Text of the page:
President Joe Biden has been urged to escalate U.S. concerns about the impact of two Canadian bills on Google, Facebook and Netflix during his visit to Ottawa this week, after tensions grew between the tech giants and the federal government over the measures.
Mr. Biden’s delegation has been briefed on U.S. views that Canada’s online news and online streaming bills, now going through Parliament, disproportionately target U.S. companies, which also include Disney+ and Amazon Prime.
U.S. Trade Representative Katherine Tai has expressed disquiet about the bills’ financial implications for U.S. companies in meetings with Canada’s Trade Minister Mary Ng.
Ms. Tai’s office has briefed the White House for the President’s trip to Canada, her office said.
In a briefing for media Tuesday, Prime Minister’s Office officials confirmed that disputes would be among the issues discussed during the visit. The Globe is not releasing their names because they are not allowed by the PMO to identify themselves.
Mr. Biden and Prime Minister Justin Trudeau are to hold informal and formal discussions on a number of pressing issues, including trade, irregular immigration into Canada by the Roxham Road crossing, Arctic security and the situation in Haiti, they said.
The officials said the recent turmoil in the banking world, such as the recent failure of Silicon Valley Bank, is another matter likely to be on the agenda.
The visit will include a wider meeting between Mr. Biden, his delegation, Mr. Trudeau and Canadian ministers, including Foreign Affairs Minister Mélanie Joly, Defence Minister Anita Anand and Ms. Ng.
A formal dinner for the President, who will be accompanied by First Lady Jill Biden, will include ministers, MPs, ambassadors and Indigenous representatives. The President will also hold a meeting with Governor-General Mary Simon.
On Monday, a coalition of U.S. trade associations wrote to Mr. Biden urging him to personally raise the contentious bills, C-11 and C-18, in talks with Mr. Trudeau.
Bill C-18, or the online news bill, now being discussed in the Senate, would make Facebook and Google compensate Canadian news outlets for publishing and linking to their work.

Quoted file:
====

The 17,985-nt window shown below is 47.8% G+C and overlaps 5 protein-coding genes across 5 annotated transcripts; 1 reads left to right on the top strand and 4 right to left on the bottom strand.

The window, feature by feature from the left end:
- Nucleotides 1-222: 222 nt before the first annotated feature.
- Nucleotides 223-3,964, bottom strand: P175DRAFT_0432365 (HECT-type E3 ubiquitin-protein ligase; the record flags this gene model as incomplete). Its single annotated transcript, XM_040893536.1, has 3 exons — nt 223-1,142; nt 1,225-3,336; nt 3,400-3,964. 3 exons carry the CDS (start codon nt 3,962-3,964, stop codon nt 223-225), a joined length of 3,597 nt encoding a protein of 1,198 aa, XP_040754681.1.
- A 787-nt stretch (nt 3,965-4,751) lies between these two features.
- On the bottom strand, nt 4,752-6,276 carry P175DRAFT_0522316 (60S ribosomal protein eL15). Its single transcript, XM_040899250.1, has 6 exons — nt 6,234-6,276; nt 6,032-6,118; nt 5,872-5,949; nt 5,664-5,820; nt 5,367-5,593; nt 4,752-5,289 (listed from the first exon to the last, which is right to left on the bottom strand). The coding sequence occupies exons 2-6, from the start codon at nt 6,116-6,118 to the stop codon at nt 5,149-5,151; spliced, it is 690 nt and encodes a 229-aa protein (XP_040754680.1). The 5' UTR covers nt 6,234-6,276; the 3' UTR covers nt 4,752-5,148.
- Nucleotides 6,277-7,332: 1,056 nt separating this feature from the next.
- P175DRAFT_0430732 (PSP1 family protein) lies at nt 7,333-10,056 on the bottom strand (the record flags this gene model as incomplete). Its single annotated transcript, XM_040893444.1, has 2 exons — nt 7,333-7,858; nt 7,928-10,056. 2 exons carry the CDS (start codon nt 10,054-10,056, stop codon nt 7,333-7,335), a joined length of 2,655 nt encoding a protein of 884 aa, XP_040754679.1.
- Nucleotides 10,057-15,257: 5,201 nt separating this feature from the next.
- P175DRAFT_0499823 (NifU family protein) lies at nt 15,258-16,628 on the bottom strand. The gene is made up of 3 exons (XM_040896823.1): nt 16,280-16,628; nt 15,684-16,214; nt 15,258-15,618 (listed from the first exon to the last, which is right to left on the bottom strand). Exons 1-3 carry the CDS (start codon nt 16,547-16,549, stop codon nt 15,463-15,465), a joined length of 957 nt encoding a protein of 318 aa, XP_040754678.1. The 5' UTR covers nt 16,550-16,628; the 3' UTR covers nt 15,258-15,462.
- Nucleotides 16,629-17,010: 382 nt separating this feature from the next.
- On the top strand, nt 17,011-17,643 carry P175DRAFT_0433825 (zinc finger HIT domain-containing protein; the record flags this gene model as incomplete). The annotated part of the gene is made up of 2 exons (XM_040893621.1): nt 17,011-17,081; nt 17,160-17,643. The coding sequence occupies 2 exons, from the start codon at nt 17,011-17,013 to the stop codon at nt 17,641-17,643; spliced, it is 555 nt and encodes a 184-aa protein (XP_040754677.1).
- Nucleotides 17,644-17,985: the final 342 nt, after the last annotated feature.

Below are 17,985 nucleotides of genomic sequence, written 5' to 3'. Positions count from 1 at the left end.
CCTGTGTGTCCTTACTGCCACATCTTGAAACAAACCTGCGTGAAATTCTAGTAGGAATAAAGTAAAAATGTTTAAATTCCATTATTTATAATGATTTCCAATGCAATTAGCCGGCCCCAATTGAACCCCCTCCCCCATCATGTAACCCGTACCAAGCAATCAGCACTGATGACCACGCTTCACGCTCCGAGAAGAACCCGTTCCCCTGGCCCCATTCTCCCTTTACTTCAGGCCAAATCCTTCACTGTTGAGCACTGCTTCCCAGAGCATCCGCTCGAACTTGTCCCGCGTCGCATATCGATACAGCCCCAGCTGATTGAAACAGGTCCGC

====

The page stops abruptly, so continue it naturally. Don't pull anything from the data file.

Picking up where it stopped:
Bill C-11, the online streaming bill, would make streaming platforms such as Disney+, Netflix, Amazon Prime and YouTube promote Canadian films, TV and music, and contribute financially to Canada’s cultural industries.
Laura Scaffidi, a spokeswoman for Heritage Minister Pablo Rodriguez, said: “Experts have been clear: Bill C-11 and Bill C-18 are consistent with Canada’s international trade obligations.”
But a joint letter to Mr. Biden from 10 trade associations – including the United States Chamber of Commerce, the National Foreign Trade Council and the Information Technology Industry Council – said Bill C-11 raises trade concerns under the United States-Mexico-Canada Agreement.
The letter sent this week says Bill C-18 would make a “narrow range of U.S. digital companies” pay Canadian news organizations and broadcasters.
Tiffany Smith, vice-president of the National Foreign Trade Council, urged the Biden administration to intervene with the Canadian government directly during the visit.
“Canada has been rushing ahead with troubling policies that target U.S. companies and raise concerns under USMCA,” she said. “Given the pace at which these bills are moving through the Canadian Parliament, we have urged the administration to engage at the highest levels to ensure Canada does not move forward with these blatantly discriminatory bills.”
Washington-based Maryscott Greenwood, chief executive officer of the Canadian American Business Council, said it was not clear whether the issue would be raised by the President directly with Mr. Trudeau or in talks with ministers or officials, but she said the bills should be up for discussion.
“These are top-of-mind issues. They are not a small obscure issue,” she said, adding that Washington was aware of the Commons heritage committee’s questioning of Google and Facebook over the online news bill.
“It’s not just the bills but it’s also about the parliamentary committee that’s been noted in Washington,” she said.
Earlier this year, two senior Democrat and Republican senators on the influential U.S. Senate finance committee weighed into the debate over the Canadian bills, writing a letter to Ms. Tai about Canada’s “troubling policies,” which they said target U.S. technology companies.
Deputy U.S. trade representative Jayme White has also stressed “ongoing concerns” about the two Canadian bills at a meeting with Rob Stewart, Canada’s deputy minister for international trade.
The Globe and Mail revealed this month that Meta has resolved to remove Canadians’ access to both written and broadcast news on Facebook and Instagram if Bill C-18 passes in its current form.
Google last week finished five weeks of tests of a potential response to Bill C-18, restricting around 1.2 million Canadians from accessing news through its search bar.
The restriction prompted an outspoken response from the Prime Minister, who accused Google of making a “terrible mistake,” adding that the move was “extremely troubling.”
MPs on the Commons heritage committee on Monday launched an inquiry into the tech giants’ “ongoing use of intimidation and subversion tactics to avoid regulation in Canada and across the world.”
It said Meta and Google appear to be using their dominate market position to try to intimidate Parliament and summoned Mark Zuckerberg, CEO of Meta, to testify before them.